When IaaS Won’t Cut It
When I was at CeBIT 2011, I remember hearing a speaker who talked about how easy it was in today’s world to start a business. He had a slide with a picture of someone using a laptop on an empty beach — the image being you could come up with an idea anywhere and get started.
With just a credit card, you could have immediate access to infrastructure services. It’s a golden age for entrepreneurs — except when that vision doesn’t work.
For many businesses having access to services like Amazon EC2 gives them an instant scalable data center that starts off inexpensive while they’re small and scales as the business grows. Ten years ago if an entrepreneur had a vision for a data-heavy business, it required substantial capital to get started to build out a data center, putting their idea out of reach for many.
Today, as the speaker at CeBIT pointed out it’s a simple matter of pulling out a credit card, but what about when your requirements are a bit steeper than what Amazon provides you. Oh, you can shop around for a higher end Infrastructure as a Service provider — I’m betting someone must offer boutique services — but as I wrote yesterday in my post, Zynga Shows How to Build a Private Cloud, Zynga‘s CTO Allan Leinwand sees Amazon EC2 as a fantastic service, but one that has its limitations because in the end it’s a generic set of services designed to meet the needs of many different types of users.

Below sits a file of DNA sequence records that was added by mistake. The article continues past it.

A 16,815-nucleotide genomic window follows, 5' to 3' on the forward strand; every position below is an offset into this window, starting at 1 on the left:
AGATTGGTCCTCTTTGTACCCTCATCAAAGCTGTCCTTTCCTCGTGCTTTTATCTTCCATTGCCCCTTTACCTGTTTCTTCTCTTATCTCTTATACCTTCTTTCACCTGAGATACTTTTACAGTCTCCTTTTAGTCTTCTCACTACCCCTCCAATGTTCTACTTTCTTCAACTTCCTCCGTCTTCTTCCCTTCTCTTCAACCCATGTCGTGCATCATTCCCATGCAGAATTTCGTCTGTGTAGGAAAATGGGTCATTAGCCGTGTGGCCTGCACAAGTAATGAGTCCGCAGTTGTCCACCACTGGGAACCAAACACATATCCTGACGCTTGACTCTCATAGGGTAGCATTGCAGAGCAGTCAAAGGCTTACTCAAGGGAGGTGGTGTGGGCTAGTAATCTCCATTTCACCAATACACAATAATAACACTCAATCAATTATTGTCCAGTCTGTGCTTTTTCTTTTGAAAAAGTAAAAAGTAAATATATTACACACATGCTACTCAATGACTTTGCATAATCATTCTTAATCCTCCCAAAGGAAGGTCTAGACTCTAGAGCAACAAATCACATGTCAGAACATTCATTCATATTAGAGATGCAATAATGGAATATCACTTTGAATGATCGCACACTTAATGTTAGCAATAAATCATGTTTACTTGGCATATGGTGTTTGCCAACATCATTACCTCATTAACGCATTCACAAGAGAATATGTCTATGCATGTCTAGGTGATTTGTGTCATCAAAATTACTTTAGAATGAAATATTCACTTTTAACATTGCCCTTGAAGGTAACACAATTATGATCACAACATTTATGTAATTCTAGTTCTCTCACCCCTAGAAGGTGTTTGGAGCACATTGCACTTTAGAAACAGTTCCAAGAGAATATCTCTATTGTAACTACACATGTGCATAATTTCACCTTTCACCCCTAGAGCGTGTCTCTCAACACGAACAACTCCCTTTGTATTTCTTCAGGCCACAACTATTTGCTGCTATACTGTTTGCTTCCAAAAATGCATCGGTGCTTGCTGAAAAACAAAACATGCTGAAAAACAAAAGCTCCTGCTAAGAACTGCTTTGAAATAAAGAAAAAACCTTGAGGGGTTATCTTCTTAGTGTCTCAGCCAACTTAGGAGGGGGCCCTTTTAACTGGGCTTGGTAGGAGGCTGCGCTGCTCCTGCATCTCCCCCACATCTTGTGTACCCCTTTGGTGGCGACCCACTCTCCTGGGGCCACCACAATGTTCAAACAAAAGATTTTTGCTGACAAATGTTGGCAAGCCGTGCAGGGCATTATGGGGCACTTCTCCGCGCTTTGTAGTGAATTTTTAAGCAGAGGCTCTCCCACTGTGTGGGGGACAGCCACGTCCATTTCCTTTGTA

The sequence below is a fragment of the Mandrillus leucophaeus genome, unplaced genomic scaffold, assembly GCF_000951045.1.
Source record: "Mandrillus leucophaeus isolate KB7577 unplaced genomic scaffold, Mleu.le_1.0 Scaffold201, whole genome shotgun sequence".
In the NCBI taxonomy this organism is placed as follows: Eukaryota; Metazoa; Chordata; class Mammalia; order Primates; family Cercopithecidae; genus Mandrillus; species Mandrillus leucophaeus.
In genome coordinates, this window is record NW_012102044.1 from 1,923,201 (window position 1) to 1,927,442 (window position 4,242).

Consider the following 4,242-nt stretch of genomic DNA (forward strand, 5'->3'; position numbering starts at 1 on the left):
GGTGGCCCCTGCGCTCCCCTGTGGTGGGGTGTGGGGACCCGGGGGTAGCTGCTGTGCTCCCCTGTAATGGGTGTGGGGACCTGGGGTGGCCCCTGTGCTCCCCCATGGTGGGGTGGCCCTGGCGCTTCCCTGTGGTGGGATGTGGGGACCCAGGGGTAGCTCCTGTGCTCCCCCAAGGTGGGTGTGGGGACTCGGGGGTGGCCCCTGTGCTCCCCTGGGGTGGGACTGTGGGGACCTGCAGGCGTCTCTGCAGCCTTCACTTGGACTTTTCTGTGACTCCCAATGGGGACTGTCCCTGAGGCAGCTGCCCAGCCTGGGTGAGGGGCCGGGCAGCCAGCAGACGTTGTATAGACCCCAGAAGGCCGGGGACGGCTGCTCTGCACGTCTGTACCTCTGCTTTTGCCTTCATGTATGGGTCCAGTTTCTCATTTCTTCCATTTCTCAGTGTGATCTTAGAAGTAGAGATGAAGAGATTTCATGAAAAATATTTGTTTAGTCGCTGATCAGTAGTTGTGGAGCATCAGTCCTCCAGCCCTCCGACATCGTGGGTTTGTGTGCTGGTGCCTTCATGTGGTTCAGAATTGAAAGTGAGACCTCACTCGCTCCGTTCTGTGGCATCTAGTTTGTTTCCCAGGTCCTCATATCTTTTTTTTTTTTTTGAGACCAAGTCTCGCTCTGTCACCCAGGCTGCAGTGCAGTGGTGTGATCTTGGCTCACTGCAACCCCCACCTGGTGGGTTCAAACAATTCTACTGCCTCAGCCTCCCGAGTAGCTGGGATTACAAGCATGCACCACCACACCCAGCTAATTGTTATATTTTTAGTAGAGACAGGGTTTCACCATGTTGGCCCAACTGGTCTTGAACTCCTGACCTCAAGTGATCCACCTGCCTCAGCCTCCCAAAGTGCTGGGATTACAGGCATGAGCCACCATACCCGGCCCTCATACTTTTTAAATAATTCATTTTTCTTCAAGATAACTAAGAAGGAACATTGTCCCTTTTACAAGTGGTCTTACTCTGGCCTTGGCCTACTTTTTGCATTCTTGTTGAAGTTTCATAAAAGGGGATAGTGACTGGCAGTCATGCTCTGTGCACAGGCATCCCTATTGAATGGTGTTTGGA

There’s nothing wrong with that. It works for tens of thousands of users, giving them access to servers, storage and RAM for a reasonable price. But there are situations where those generic services don’t cut it. That’s one of the reasons Zynga decided to build its own data center and use Amazon IaaS services in a lesser role.
It’s also why blekko CTO Greg Lindahl writing on the High Scalability blog explained why his company needed to build its own rather expensive data center to start the search engine because of its rather extraordinary hardware requirements. The scale is amazing requiring several thousand petabyte disks, but that’s just the begininng. Quoting the post:
“Serving query results quickly involves having most of the index in RAM or on solid state (flash) disk. If you can buy a server with 100 gigabytes of RAM for about $3,000, that’s 1,000 servers at a capital cost of $3 million, plus about $1 million per year of server co-location cost (power/cooling/space.) The SSD alternative requires fewer servers, but serves a lot fewer queries per second, because SSDs are much slower than RAM,” Lindahl wrote.
He goes onto say why Amazon doesn’t make it for him, starting with the the fact that Amazon lacks SSDs and putting the index in RAM gets costly for a small business. Further the way the Amazon charges for usage would make it less cost-effective for Blekko to go the IaaS route. In the end they bought 700 servers to start. Today they are up to 1500.
So while many companies can spare the capital requirements of building a data center by using Infrastructure as a Service, not everyone can — and it depends a great deal on your own business and its unique requirements.